• Yeah, that is the “price” of the convenience that you’re getting. Even if the strip doesn’t wear away, there can be battery issues that will still require a card replacement.

        The tough part is that it is so hard to say whether these cards will be worth the additional cost. I like to put a dollars-to-dollars comparison — as in if I will earn more cash back or save on ATMs by having access to all my cards through one smart card. My feeling is that such a cost-savings comparison is not as important as the convenience factor.

  • Vilisio

    Use this link for $20.00 off the Plastc Pre-order

  • Daniel

    You can get Plastc for $135 if you order now with this link. I think the slim e-paper display is such a cool feature, and more natural for today’s touch screen generation. I think future-proof is the way to go, because the Coin is the only one you can get RIGHT now. You have to pre-order the rest.

  • davidahn

    I would declare Coin the winner… for the moment. Coin is the only device shipping (v2 before others’ v1). My Coin 2.0 arrives tomorrow! I’ve also preordered Plastc. If you have a bunch of cards, personal and business (especially if more than 1 business), 4 letters to describe a credit card is sad.

    • Wow, you are getting both cards? Do you plan to use them in tandem or are you just going to test both with the purpose of seeing which one you’d prefer to stick with?

      • davidahn

        I’m getting both, but not in the name of either science or excess. I preordered Coins in Feb ’14 but with no end in sight to the not so promising beta testing, I preordered Plastc in desperation (and for more than 4 letters to see which card I’m choosing).

        My Coin arrived yesterday and I immediately stored the 8 card limit (sorry, other cards, you weren’t cool enough to make the cut) and left all my cards at home. I just swiped my first VISA card at my first real merchant (for a haircut); success on the first try! (My first test at my office failed on my own Clover terminal, both by NFC and by swipe as an “invalid card”.)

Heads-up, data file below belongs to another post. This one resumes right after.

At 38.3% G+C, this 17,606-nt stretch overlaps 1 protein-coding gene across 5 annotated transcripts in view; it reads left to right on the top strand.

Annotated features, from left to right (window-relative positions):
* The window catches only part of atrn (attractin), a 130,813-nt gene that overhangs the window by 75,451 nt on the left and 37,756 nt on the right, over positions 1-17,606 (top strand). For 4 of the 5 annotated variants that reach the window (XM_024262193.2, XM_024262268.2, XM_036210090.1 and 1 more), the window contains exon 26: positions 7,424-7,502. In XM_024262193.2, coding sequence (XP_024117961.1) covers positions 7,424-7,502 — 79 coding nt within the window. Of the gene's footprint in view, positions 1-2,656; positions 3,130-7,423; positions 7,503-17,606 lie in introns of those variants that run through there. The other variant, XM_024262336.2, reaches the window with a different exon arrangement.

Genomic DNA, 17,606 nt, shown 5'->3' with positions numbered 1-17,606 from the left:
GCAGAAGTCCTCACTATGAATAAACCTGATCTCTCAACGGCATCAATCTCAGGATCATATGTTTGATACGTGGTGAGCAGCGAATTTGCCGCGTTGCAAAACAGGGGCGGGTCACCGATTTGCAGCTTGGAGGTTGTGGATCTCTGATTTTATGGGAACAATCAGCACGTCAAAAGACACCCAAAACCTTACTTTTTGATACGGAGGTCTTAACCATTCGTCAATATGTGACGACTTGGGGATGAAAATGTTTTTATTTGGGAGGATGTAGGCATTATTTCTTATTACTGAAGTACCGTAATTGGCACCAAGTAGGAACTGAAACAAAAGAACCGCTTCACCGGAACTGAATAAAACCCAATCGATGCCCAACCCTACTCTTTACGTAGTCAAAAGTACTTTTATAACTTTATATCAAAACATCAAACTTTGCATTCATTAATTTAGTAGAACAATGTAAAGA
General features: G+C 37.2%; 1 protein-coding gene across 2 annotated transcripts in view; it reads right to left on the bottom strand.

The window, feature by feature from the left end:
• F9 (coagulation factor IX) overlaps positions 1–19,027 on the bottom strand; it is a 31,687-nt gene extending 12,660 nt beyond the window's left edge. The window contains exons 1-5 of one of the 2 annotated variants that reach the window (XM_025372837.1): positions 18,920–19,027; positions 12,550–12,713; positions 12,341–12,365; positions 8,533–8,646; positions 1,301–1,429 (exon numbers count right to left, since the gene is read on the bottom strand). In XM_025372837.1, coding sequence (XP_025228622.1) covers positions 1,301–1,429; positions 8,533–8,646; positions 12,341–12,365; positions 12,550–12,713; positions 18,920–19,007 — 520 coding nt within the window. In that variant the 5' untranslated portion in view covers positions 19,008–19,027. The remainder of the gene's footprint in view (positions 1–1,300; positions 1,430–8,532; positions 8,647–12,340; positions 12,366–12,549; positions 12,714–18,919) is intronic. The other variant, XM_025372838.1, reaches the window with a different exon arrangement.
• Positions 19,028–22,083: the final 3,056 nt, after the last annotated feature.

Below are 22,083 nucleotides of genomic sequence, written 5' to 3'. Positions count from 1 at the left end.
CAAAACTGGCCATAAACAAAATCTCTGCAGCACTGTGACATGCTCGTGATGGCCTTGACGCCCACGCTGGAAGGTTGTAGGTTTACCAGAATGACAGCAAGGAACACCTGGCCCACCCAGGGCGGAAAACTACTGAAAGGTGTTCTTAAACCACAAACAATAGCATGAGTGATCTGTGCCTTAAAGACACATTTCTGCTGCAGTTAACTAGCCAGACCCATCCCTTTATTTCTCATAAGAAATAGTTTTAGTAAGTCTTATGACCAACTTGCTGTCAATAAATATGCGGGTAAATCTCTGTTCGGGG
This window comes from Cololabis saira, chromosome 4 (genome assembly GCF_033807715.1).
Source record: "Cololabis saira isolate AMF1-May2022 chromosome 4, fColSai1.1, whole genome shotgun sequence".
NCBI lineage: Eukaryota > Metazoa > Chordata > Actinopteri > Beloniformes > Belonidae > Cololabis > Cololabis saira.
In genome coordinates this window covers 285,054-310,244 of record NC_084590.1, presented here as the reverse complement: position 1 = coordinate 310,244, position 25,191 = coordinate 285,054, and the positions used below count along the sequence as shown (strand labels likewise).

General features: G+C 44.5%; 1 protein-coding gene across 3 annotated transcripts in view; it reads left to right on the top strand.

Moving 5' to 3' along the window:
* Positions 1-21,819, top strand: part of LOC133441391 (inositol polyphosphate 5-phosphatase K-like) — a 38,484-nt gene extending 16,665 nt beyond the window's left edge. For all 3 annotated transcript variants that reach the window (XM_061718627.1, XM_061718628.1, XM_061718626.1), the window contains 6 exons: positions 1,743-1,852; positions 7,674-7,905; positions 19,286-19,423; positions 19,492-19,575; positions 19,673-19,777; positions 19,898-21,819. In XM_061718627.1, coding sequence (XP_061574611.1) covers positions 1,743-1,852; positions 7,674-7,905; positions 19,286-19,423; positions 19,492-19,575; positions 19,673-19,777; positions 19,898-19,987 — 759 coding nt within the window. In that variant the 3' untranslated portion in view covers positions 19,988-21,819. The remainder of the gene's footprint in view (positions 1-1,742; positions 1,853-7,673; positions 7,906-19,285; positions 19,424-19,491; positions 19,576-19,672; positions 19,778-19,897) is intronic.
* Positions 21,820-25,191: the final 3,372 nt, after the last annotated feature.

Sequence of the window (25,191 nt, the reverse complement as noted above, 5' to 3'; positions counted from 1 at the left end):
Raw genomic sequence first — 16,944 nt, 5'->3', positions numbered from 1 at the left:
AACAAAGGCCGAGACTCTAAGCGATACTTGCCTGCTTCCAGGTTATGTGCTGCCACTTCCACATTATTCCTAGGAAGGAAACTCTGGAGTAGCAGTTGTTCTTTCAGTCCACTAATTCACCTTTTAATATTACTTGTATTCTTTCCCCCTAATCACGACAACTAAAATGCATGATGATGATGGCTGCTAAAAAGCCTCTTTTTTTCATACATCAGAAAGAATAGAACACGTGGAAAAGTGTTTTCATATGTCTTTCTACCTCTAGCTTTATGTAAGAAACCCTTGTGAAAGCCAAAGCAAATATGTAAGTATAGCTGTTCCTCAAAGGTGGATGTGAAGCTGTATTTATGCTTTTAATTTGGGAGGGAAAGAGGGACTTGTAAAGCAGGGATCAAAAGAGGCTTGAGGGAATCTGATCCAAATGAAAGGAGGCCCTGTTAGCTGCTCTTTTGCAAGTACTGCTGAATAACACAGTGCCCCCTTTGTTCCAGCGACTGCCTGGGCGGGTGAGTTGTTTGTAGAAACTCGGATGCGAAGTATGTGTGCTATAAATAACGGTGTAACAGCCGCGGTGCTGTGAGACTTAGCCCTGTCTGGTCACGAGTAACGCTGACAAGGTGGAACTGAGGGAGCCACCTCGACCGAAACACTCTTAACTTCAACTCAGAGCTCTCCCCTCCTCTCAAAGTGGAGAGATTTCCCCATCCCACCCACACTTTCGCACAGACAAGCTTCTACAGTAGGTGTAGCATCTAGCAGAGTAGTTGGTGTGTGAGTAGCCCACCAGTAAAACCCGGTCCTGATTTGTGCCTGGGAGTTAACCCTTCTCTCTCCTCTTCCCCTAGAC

In other news, you may have gotten Plastc’s email if you preordered… Second card free for your “loyalty” (for not canceling?). I am getting my wife a free Plastc and riding it out. I’m hoping Plastc will be THE card to replace all my cards.

        • Ah, that cool feeling when you use a new piece of technology at the register.

          The failure on your own Clover terminal is a little worrying though… Did you figure out or ask Coin why that happened? These terminals, especially from Square, is becoming more common and it would be annoying to have Coin fail on them.

          • Robert Mauro

            Possibly a “Track 1” failure/name requirement (Coin has none), or a terminal set to insist on a chip for cards issued with them?

          • davidahn

            Haven’t looked into it, but I wonder if it was because AmEx wanted me to answer 4 questions before they activated my ability accept AmEx cards (related to whether I do any check cashing or money transfer). I’ll try again at home.

            Since my last post I’ve successfully used it at multiple restaurants and failed at one in the US (PC-based POS) and one merchant in Cancún (required use of chip-and-pin rather than swipe). Luckily my wife had her physical cards.

        • Robert Mauro

          Just so you know, in case you didn’t catch it, the Coin v2 system can store unlimited cards in the app, and lets you choose the 8 you want on the card. I stored more than 8, and switch them up if I need to.

          I’m guessing from the date (similar to mine) that you got the v2 card.

          I have had one problem with a chipped card at a supermarket terminal that insisted I “use chip”. It seems a processor decision, as the issuing bank doesn’t seem to care in the least (at their ATMs and such).

          • davidahn

            Yes, it’s a Coin 2.0. Thanks for the >8 cards reminder; I knew that at one point but I’d forgotten.

            I’m super happy with it so far. I had that problem in Cancún a couple of days ago where the terminal said I had to use the EMV.

          • John Moser